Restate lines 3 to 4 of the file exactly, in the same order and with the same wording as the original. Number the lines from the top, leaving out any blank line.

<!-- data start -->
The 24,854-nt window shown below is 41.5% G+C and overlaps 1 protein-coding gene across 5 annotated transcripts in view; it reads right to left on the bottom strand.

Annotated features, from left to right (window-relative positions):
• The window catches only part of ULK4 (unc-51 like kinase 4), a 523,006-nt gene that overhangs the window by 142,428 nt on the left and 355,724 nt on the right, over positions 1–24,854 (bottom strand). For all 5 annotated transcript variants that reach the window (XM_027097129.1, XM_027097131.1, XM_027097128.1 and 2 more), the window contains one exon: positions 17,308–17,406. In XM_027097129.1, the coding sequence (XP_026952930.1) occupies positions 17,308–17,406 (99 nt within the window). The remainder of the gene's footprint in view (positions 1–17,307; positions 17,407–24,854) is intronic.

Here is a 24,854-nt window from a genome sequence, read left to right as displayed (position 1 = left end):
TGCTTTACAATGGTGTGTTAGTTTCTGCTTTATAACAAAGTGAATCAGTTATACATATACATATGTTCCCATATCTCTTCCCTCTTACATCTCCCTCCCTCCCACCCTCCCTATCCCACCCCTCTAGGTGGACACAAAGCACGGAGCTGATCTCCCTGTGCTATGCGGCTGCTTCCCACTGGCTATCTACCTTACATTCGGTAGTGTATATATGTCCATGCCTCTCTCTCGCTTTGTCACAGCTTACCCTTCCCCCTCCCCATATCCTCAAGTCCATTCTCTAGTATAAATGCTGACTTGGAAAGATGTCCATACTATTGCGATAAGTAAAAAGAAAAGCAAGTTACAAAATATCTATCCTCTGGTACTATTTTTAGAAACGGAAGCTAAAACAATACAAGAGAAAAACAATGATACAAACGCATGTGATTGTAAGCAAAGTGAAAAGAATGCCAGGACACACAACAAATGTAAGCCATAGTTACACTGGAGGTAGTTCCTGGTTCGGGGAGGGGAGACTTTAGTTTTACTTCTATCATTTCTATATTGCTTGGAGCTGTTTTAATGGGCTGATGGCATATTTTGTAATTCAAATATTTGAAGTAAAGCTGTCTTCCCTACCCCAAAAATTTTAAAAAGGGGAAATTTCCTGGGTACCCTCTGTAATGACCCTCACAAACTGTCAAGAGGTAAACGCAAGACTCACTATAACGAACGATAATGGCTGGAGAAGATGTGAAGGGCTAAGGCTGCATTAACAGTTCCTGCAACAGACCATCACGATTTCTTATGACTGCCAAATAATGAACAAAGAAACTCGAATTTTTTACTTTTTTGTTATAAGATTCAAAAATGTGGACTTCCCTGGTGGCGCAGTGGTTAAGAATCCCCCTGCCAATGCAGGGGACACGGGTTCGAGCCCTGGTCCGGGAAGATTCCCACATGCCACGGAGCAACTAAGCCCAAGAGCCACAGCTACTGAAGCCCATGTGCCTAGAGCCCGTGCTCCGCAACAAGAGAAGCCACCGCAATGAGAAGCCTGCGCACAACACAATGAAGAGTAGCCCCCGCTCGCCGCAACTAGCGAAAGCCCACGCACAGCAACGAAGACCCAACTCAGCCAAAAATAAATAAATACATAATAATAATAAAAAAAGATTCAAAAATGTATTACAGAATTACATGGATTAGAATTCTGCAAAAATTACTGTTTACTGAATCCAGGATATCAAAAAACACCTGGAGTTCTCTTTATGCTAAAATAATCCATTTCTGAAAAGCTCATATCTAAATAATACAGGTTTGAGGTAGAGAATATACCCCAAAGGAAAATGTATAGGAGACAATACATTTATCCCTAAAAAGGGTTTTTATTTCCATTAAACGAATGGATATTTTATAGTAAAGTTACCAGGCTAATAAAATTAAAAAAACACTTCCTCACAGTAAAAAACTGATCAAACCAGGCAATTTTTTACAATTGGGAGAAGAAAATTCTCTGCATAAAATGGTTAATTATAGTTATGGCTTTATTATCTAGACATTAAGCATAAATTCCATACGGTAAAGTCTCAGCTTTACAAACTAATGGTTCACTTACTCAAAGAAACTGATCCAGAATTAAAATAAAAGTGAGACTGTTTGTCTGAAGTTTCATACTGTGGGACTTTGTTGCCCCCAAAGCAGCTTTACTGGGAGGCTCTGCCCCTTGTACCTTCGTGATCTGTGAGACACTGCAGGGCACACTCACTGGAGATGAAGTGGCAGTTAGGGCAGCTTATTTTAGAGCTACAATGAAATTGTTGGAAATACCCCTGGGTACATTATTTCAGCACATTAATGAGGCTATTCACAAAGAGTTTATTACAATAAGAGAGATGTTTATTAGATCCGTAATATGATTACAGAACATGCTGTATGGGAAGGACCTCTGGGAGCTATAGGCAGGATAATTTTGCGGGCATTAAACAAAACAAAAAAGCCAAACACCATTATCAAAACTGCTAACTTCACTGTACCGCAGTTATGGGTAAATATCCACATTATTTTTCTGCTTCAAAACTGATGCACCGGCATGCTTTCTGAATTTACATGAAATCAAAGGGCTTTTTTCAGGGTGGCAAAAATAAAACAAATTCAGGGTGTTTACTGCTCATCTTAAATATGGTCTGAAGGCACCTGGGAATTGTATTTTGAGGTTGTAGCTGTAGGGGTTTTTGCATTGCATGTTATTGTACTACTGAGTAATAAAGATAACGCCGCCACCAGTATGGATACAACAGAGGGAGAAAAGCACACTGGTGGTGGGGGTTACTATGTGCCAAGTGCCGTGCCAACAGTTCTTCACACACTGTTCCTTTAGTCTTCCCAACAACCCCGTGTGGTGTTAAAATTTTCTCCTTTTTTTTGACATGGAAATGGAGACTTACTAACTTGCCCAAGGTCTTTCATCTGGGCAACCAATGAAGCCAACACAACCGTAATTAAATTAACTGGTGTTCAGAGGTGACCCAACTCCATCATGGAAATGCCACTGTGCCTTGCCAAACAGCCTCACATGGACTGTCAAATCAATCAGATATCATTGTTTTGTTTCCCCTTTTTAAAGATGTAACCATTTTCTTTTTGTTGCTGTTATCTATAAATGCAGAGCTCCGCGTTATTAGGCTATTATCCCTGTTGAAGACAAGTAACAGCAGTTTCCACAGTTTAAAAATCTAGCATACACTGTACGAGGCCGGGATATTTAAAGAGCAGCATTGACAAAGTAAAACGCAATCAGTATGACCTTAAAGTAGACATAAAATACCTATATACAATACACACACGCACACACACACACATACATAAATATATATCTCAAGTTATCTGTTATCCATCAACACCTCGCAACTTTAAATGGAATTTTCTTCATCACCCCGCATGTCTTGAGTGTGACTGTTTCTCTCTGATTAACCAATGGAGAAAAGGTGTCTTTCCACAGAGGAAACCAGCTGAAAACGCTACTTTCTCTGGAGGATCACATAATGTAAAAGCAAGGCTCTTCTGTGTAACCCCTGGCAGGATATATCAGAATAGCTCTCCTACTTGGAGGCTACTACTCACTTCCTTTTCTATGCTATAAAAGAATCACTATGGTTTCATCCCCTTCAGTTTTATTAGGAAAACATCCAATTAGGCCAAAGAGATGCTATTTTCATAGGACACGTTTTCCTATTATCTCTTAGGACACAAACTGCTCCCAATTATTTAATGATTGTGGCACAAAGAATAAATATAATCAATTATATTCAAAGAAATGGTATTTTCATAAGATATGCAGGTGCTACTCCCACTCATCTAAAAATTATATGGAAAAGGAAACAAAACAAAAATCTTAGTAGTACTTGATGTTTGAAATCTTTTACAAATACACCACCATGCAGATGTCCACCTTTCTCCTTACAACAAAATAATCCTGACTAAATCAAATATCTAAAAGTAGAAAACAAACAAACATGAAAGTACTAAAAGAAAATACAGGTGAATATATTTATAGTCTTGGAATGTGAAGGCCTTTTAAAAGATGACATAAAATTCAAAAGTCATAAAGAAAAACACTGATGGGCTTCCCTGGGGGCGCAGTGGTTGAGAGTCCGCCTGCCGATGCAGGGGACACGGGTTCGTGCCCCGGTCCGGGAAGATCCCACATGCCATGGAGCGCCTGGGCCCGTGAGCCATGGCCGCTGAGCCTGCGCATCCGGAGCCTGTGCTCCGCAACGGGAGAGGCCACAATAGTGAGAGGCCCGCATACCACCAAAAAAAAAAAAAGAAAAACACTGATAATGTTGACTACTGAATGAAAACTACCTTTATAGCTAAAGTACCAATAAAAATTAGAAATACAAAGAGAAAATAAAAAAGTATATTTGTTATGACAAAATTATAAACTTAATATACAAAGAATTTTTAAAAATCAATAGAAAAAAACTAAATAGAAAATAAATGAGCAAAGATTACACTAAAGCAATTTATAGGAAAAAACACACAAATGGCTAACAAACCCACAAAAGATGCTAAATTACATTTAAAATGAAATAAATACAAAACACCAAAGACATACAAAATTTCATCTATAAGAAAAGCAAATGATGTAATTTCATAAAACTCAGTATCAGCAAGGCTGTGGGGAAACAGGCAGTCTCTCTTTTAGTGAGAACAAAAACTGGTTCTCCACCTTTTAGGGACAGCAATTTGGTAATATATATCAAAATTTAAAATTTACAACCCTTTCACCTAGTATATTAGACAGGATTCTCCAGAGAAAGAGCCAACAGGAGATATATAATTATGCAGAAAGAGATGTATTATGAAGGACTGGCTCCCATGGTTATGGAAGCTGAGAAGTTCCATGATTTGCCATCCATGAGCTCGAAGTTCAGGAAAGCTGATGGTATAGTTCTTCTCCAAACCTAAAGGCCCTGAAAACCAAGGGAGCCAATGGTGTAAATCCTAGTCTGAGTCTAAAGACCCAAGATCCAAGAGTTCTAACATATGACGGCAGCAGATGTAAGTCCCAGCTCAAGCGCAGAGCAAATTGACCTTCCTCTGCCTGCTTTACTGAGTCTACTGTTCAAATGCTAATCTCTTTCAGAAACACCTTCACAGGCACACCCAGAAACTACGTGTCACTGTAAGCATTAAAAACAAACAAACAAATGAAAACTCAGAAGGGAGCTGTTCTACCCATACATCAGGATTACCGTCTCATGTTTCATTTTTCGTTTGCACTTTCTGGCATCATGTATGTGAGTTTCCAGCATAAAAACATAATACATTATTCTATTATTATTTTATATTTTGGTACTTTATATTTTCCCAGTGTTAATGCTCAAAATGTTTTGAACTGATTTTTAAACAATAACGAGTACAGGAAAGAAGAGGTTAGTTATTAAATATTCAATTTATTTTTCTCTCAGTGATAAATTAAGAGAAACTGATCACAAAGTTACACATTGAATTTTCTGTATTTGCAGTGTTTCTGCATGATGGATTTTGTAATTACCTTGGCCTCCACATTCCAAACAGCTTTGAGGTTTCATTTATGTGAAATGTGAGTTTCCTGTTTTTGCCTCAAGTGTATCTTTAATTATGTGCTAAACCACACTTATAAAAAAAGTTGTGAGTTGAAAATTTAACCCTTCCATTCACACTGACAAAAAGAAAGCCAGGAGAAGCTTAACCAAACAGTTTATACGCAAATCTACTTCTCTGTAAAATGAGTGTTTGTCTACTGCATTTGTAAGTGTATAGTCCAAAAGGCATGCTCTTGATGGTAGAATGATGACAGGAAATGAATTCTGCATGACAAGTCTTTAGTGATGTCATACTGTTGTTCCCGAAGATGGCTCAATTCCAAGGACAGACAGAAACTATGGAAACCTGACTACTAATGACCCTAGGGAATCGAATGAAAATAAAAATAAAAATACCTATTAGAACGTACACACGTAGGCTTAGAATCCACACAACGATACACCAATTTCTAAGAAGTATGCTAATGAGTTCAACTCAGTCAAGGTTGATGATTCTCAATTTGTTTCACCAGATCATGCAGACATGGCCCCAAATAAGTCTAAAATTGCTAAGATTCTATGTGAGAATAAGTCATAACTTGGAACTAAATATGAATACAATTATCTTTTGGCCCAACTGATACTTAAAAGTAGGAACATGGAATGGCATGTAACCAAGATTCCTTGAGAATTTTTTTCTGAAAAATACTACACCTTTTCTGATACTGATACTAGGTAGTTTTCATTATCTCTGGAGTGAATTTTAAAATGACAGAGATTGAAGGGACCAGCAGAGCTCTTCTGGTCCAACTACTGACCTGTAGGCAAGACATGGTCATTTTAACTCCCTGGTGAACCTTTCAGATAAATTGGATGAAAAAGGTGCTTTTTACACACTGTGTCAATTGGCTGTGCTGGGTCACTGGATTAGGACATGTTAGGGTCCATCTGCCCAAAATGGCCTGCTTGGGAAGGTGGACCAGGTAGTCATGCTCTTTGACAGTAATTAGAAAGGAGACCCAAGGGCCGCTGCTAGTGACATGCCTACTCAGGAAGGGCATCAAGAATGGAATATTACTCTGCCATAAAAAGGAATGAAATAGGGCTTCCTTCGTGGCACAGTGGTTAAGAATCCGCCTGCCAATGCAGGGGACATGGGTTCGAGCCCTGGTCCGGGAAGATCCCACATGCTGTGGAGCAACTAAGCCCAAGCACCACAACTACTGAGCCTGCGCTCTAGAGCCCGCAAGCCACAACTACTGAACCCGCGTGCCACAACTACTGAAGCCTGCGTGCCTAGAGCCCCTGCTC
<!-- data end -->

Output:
• The window catches only part of ULK4 (unc-51 like kinase 4), a 523,006-nt gene that overhangs the window by 142,428 nt on the left and 355,724 nt on the right, over positions 1–24,854 (bottom strand). For all 5 annotated transcript variants that reach the window (XM_027097129.1, XM_027097131.1, XM_027097128.1 and 2 more), the window contains one exon: positions 17,308–17,406. In XM_027097129.1, the coding sequence (XP_026952930.1) occupies positions 17,308–17,406 (99 nt within the window). The remainder of the gene's footprint in view (positions 1–17,307; positions 17,407–24,854) is intronic.

Here is a 24,854-nt window from a genome sequence, read left to right as displayed (position 1 = left end):